Besides the obvious love triangle situation that Nikolai’s presence introduces to the series, his existence is one of the novels most compelling elements. His ambition, constantly overshadowed by rumors of his illegitimacy, is the pulse that that makes the narrative thrive beneath Alina’s increasing desperation and isolation.
To that end, isolation is something Bardugo knows how to explore better than most YA authors out there. The conflicting push and pull relationship she has with her power leaves her stranded from Mal–the only the person she ever loved. And he is all at once afraid, jealous, and angry with her for that very power, which she tells him she would never give up, even if she could.
That sense of power, constantly pushing her closer to the Darkling until the moment of their mutual self-destruction, is the most powerful part of the narrative, and I am, once again, eager to see how it will play out in the third novel, Ruin and Rising.
I hope that last installment has Alina a little less driven by Mal/what Mal thinks/what Mal’s doing. I don’t think it’s going to happen, but one can dream. I want much more Nikolai. There better be much more of him, Leigh Bardugo. He is the greatest character to spring up in this book.
Okay, so my foray into the never ending Murder, She Wrote series of novels co-authored by “Jessica Fletcher” and Donald Bain can be attributed to a steady diet of the hit 1980s television show starring Angela Lansbury. It continues to be my mother’s favorite show. Not just because Jessica was such a snappy dresser, and smart as a whip, of course. But also because Lansbury bears uncanny resemblance to my grandmother.
Our mutual television obsession turned into a budding literary obsession on my part. Because I nearly always feel obligated to get myself into as many book series as possible, I immediately picked up Gin & Daggersfrom the library when I found out there was a such a series based on the show.
It was so worth it. Gin & Daggers is a delight and the perfect way to pass time if you’re a fan of the show. Donald Bain does an admirable job transferring Jessica Fletcher into a character in a novel. For the most part, her dialogue, especially her responses to people. I can here the distinct moral rightness of the Lansbury brogue.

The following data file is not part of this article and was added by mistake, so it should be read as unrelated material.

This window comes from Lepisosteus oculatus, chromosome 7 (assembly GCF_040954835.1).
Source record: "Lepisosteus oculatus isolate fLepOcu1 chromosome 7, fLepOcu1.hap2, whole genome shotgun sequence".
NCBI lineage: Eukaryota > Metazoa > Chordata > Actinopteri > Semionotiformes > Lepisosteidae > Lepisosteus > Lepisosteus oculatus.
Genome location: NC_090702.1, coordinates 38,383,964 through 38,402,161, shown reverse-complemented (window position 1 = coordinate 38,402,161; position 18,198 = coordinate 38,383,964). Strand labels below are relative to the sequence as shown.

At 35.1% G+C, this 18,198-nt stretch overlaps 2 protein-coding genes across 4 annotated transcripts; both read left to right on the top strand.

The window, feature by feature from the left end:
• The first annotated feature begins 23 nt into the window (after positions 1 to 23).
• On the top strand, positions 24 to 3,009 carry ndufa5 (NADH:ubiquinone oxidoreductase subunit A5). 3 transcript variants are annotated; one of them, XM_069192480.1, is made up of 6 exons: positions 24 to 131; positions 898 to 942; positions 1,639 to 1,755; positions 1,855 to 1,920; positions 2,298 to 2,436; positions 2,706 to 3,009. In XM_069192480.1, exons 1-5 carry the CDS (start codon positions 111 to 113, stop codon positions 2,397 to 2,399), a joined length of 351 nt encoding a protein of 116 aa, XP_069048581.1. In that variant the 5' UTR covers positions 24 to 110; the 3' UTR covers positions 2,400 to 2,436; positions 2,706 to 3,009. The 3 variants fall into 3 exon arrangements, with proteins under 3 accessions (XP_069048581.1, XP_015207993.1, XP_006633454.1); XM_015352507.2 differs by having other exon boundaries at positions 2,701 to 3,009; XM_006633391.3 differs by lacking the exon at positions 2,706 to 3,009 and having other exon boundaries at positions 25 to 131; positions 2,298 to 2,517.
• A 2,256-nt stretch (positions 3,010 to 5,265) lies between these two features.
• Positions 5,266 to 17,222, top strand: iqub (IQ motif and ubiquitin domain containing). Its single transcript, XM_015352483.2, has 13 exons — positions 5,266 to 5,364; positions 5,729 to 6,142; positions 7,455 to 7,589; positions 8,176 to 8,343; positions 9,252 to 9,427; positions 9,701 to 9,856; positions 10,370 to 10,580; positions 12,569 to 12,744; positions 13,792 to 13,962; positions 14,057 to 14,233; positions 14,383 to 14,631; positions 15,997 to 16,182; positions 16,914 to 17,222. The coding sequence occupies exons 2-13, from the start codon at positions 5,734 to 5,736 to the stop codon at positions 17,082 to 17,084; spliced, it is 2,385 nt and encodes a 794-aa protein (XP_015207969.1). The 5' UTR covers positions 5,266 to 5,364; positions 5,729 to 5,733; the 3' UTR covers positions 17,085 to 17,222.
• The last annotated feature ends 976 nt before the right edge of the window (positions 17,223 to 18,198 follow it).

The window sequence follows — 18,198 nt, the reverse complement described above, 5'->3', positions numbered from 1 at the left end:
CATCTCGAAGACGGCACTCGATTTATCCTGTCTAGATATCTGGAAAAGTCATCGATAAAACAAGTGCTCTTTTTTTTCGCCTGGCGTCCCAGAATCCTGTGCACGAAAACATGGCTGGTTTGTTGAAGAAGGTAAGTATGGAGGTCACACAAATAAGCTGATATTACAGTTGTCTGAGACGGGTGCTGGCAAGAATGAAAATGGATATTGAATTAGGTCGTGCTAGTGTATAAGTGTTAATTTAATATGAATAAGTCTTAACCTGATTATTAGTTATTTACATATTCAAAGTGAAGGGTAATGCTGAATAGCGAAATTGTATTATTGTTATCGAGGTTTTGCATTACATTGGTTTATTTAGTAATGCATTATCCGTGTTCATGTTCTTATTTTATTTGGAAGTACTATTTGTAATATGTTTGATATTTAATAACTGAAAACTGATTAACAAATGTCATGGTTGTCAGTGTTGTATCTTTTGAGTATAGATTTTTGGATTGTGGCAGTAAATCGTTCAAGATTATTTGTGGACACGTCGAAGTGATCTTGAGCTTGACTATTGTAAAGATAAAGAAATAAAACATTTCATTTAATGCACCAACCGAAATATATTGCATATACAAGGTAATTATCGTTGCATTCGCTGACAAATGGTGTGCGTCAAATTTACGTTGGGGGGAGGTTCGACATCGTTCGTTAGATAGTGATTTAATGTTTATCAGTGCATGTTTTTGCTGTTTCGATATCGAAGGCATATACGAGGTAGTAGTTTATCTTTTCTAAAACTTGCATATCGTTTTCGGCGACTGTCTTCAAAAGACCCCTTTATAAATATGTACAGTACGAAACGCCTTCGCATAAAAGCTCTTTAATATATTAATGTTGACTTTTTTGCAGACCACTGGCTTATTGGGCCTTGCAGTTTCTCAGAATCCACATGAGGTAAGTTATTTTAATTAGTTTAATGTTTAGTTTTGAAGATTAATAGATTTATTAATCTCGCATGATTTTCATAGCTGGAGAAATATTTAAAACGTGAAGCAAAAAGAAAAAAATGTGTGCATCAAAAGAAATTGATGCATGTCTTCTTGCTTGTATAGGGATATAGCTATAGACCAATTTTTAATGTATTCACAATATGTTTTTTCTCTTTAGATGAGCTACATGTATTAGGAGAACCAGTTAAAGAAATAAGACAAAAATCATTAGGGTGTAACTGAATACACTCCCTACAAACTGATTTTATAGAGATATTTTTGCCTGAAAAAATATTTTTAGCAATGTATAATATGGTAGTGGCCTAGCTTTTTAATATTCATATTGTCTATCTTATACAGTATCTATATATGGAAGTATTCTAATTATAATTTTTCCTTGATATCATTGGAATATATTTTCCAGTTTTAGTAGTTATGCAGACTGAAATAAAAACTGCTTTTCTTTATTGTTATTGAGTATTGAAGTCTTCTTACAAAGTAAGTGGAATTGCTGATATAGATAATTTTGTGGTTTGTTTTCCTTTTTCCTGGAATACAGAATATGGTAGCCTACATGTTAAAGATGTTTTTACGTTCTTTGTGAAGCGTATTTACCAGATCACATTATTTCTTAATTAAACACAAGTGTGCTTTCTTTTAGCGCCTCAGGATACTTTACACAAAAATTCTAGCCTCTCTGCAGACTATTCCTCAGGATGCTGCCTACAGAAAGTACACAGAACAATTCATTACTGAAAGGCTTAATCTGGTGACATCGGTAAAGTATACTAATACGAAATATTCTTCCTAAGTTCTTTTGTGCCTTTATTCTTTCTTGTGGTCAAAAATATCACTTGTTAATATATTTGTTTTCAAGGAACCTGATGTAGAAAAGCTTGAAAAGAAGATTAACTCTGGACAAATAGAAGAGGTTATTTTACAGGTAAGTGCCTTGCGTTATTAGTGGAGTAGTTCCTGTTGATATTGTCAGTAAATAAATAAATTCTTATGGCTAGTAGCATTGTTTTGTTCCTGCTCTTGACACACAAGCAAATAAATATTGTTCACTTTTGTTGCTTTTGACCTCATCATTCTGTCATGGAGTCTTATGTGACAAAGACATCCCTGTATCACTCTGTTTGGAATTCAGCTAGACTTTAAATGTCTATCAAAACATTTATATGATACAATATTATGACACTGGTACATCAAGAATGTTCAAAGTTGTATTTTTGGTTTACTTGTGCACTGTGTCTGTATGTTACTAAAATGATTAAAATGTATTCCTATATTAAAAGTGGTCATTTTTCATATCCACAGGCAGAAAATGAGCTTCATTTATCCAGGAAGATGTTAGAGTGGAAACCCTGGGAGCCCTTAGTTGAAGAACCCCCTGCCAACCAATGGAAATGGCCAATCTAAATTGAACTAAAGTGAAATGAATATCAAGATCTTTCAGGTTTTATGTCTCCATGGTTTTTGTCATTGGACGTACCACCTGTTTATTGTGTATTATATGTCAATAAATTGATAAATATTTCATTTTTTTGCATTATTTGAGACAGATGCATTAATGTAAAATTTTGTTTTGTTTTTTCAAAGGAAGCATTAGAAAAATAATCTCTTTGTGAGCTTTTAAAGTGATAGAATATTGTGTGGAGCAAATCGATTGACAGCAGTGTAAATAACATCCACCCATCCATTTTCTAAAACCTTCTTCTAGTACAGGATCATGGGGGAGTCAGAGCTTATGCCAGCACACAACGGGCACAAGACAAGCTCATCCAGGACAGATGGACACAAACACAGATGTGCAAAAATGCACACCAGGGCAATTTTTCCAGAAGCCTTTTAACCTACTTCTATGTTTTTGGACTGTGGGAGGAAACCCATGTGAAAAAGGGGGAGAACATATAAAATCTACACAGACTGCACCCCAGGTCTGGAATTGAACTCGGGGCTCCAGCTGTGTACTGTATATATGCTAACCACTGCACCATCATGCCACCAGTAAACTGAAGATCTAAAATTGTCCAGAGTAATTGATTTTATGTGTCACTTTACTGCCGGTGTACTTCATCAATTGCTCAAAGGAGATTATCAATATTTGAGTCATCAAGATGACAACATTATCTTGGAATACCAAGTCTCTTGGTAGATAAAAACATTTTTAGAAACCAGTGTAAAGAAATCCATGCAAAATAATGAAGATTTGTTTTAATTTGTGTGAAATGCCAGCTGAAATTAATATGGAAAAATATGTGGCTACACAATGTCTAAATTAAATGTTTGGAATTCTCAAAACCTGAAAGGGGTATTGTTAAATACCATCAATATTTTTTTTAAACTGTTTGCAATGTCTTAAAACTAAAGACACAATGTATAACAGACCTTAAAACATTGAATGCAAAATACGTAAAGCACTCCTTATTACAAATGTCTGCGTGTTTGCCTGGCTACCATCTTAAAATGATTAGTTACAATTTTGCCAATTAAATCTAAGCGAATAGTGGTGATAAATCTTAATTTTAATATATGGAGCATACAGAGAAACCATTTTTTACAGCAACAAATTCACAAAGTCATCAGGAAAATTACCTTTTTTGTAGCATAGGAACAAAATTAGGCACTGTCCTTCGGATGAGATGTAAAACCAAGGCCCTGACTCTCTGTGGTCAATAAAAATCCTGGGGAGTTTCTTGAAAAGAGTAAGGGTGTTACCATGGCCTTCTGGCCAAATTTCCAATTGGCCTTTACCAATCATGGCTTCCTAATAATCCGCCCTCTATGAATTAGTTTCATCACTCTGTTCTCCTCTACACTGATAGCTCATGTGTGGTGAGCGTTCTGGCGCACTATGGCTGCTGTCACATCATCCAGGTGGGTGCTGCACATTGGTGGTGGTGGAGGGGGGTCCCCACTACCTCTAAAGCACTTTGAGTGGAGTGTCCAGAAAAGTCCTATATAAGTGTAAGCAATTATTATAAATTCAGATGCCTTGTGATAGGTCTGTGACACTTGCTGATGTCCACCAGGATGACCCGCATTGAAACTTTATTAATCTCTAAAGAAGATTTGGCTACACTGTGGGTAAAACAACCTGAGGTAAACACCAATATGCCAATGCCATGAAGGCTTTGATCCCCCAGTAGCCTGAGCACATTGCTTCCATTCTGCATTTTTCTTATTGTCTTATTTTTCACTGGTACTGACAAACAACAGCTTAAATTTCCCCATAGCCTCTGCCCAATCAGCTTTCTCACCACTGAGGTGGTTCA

The first novel in the series concerns the murder of Jessica’s good friend and world famous mystery writer, Marjorie Ainsworth. When the suspicion falls on Jessica, she must explore the motives of the cast of characters present at Marjorie’s estate that night to clear her name.
Her quest for the real killer takes her all over London, with plenty of cozy stops at pubs to eat fine meals and drink port. It’s delightful. And it made me homesick to that beautiful city and its prickly people.
The bottom line here is, if you’re a fan of Murder, She Wrote, you’ll love these books. Seen all twelve seasons more than once? Try reading one of twenty-ish (?) novels written by Bain. Time well spent, my friends.
You know that famous first line of Leo Tolstoy‘s Anna Karenina? He wrote: “All happy families are alike; each unhappy family is unhappy in its own way.” First time novelist, Caite Dolan-Leach must have kept this is mind when she forged the Antipova family into being in Dead Letters; I can’t remember the last time I encountered such a twisted group of people.
The novel begins with Ava Antipova returning from Paris after she’s learned that her estranged twin sister, Zelda, died in a fire. We learn that Ava has refused to speak to Zelda for two years because she found her and Ava’s “boyfriend” Wyatt together, but she knows that deep down she was looking for any way to get away from her family’s failing vineyard and their mother’s increasingly erratic behavior.
But Ava was always the good girl, earning straight A’s and going to Cornell to study viticulture and oenology. After her father, Marlon, abandoned the family, she knew it would be her duty to run the family’s vineyard. Finding Zelda and Wyatt together was just her excused to high-tail it across the Atlantic where she could entirely switch gears.
Not for a second does Ava believe Zelda is really dead. After two years of silence on Ava’s end, Zelda has done something drastic and dramatic. Pretending to die in a fire? That’s exactly something Zelda would do. Or so Ava thinks.
When she returns to her family’s vineyard in the Seven Lakes region of New York, she begins receiving emails and text messages from Zelda, taking her on a treasure hunt of sorts, from A-Z. Ava and Zelda were meant to be the end all, be all. The Alpha and the Omega. Until Ava left everything behind. Now Zelda is showing her exactly what she let happen when she left. Ava has to figure out each clue before she can reach Zelda, and who knows what she’ll find when she reaches her.